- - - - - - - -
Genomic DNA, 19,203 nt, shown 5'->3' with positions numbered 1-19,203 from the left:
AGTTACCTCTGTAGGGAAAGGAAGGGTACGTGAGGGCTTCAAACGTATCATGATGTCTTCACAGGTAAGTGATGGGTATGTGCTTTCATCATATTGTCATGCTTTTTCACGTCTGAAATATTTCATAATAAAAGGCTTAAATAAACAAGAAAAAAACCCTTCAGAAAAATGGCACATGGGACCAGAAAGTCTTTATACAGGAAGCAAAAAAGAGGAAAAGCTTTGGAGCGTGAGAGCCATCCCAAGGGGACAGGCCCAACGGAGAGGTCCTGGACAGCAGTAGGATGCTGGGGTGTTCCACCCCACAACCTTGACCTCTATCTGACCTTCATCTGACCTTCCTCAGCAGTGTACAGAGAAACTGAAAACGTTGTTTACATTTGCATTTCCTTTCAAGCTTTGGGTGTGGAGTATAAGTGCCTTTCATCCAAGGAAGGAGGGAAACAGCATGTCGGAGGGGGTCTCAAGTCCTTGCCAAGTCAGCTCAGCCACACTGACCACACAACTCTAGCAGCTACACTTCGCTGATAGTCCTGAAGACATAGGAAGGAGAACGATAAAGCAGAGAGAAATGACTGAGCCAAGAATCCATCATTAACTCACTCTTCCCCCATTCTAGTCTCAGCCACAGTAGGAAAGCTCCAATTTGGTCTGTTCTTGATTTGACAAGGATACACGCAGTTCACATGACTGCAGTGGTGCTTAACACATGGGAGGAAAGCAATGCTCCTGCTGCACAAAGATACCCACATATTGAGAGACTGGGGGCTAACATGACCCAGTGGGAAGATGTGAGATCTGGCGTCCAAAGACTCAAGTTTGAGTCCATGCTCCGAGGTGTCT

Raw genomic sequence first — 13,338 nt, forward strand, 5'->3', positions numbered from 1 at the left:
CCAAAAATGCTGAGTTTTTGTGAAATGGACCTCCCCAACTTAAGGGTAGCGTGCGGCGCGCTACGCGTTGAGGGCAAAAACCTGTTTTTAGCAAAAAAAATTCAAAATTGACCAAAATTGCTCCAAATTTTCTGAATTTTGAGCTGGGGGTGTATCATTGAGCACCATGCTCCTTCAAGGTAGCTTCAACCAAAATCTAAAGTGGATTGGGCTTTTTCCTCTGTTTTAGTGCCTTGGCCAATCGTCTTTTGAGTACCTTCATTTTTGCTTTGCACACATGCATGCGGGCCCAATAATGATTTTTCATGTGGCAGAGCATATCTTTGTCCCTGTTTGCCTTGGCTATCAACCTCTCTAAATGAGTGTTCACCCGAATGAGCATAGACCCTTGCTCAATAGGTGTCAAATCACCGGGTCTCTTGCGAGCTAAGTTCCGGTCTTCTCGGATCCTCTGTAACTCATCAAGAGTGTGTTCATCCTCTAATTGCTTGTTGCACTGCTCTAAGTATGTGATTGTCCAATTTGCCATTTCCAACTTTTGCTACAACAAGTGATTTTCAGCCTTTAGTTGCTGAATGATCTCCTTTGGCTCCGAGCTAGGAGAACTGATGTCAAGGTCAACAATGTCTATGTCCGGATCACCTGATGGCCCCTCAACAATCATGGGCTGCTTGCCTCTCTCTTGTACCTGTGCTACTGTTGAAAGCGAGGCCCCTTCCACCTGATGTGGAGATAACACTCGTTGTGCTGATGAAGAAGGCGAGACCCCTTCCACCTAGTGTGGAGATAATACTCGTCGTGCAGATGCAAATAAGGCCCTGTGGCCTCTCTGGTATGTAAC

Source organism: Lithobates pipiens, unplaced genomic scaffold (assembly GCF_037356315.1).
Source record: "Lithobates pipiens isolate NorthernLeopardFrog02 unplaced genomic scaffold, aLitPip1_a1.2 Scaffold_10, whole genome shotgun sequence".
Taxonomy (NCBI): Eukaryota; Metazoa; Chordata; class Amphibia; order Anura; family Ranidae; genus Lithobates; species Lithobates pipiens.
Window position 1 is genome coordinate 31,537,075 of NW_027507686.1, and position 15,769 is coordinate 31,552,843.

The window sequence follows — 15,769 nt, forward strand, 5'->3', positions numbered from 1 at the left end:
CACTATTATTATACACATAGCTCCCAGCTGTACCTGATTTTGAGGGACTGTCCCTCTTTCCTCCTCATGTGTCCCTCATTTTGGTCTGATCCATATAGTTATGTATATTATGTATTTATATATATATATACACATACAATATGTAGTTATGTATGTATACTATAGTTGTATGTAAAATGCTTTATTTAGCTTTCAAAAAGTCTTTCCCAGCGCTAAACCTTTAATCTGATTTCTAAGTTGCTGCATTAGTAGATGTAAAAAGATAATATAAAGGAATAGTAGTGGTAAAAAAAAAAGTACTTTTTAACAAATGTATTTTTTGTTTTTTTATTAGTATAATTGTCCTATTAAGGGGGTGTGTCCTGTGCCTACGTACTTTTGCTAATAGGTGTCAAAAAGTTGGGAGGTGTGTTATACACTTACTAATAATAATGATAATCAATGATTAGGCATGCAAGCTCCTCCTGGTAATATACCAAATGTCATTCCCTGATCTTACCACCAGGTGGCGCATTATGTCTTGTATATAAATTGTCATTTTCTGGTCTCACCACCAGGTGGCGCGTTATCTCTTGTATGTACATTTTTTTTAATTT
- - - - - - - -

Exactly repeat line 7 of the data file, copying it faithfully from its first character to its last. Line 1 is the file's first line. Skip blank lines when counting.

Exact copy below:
Taxonomy (NCBI): Eukaryota; Metazoa; Chordata; class Amphibia; order Anura; family Ranidae; genus Lithobates; species Lithobates pipiens.